PULLMAN, Wash. — Washington State University architecture students have
some ideas about how they might remake downtown Pullman into a livelier,
more family- and student-friendly place.

Community members may see displays and models of the students’ projects at
the historic Gladish School throughout the month of January.

The visionary ideas of architecture professors Tom Bartuska’s and Phillip
Tabb’s students were presented to City Planner Pete Dickinson and several
Pullman Civic Trust leaders in December. The students also may go to City
Council meetings and appear on community cable to share some of their ideas
at a later date.

The ideas from Bartuska’s class include a community design interpretive
center and museum to display the best of the past and future. Tabb’s class
envisions a downtown hotel and conferencing center, a four-plex theater,
boutiques and retail stores that appeal to students, and a variety of new dining
establishments.

An outdoor plaza is envisioned to seed economic growth and pedestrian
vitality, around which businesses would thrive. A few of the ideas include a
well-lit “Lighthouse Coffee Shop and Bookstore,” a toy store, clothing stores
with a young attitude, an ice cream shop for the romantic, and good
restaurants, including a computer cafe or deli.

Some students conjured a more rural plaza adjacent to the river, with retaining
walls and stair-step gardens to absorb floods, should they recur. This open
space would sport lush gardens in the summer and ice skaters in winter, as well
as “going with the flow” of the river.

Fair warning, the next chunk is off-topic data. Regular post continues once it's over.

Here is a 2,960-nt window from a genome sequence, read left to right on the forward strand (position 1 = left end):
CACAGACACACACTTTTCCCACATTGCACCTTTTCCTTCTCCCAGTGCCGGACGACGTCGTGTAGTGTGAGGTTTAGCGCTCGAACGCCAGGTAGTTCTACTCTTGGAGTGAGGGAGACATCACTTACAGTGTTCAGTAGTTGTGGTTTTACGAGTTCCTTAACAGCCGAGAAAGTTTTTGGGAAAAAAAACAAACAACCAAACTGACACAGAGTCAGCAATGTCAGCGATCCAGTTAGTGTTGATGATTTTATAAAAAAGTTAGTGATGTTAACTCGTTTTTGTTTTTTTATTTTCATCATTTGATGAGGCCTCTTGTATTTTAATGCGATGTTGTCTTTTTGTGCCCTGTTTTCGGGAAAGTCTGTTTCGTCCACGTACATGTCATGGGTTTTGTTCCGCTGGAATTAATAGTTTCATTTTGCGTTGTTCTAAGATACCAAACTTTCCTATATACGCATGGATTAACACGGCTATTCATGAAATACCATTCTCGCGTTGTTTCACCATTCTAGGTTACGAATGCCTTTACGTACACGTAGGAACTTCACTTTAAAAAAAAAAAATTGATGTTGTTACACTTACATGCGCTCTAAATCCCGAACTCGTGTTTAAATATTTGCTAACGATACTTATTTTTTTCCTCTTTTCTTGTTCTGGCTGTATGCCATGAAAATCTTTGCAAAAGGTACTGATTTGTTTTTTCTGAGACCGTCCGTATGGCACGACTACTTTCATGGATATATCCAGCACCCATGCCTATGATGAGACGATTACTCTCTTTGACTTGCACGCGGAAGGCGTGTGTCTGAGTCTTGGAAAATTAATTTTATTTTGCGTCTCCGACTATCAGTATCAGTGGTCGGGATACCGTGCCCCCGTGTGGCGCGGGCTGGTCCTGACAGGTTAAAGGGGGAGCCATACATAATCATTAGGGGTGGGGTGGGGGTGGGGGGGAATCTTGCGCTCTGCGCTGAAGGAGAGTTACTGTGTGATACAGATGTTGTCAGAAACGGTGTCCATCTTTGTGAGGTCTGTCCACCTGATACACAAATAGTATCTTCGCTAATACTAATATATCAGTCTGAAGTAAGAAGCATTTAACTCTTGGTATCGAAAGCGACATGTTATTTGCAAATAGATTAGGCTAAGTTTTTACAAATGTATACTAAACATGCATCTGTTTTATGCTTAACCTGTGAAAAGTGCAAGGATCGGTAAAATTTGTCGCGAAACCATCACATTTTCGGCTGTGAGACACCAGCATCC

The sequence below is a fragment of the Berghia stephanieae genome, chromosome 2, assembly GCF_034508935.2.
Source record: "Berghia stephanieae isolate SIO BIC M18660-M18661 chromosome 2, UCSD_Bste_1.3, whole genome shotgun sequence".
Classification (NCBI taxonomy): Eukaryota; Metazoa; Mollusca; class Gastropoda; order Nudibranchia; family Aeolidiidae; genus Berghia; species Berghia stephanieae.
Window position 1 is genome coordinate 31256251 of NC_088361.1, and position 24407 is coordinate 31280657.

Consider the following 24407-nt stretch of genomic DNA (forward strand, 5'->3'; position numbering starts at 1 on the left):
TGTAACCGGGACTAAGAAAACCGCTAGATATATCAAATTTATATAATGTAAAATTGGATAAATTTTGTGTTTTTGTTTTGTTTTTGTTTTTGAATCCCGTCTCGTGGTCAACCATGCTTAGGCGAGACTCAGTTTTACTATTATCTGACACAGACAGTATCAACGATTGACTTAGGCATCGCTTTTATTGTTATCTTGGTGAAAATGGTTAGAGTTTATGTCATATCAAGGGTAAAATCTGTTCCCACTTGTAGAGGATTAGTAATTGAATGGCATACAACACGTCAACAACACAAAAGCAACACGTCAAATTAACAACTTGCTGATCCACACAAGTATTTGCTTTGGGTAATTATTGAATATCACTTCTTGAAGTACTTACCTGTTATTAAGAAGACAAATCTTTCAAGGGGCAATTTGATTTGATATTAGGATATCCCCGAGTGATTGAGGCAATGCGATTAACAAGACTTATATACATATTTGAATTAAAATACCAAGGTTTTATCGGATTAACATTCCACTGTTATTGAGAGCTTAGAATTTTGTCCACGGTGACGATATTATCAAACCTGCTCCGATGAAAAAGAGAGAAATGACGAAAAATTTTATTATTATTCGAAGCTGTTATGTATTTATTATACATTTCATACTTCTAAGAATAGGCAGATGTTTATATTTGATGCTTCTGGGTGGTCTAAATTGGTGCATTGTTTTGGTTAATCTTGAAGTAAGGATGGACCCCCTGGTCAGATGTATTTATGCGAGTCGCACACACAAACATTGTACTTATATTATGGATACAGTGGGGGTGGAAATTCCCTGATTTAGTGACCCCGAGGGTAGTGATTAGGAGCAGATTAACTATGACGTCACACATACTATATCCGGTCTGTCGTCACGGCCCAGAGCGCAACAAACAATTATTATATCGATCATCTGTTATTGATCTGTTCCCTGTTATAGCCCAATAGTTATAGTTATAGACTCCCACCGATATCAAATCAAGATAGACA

Both types of plaza designs suggest bridges to link downtown to campus, and
proposed student housing closer to downtown, with apartments adjacent to
plazas or even units above city shops. The urban plaza, surrounded by a hotel,
shops, restaurants and entertainment, would be within campus walking
distance for WSU visitors and conference participants.

While many students responded to the natural features adjacent to downtown,
all felt that the quality of a more pedestrian-friendly urban space and character
for downtown was important.

“The idea of the plaza or open space is to create a void in the center of
downtown to galvanize appropriate building around it,” says Phillip Tabb,
School of Architecture director. “In all cases the students suggested mixed
use, plans for parking, good lighting and a less sanitized, more active mood.”

Tabb believes this is an opportune time for citizens to take part in
“visioneering” downtown Pullman “before it develops into suburban sprawl
from here to Moscow, Lewiston and beyond.”

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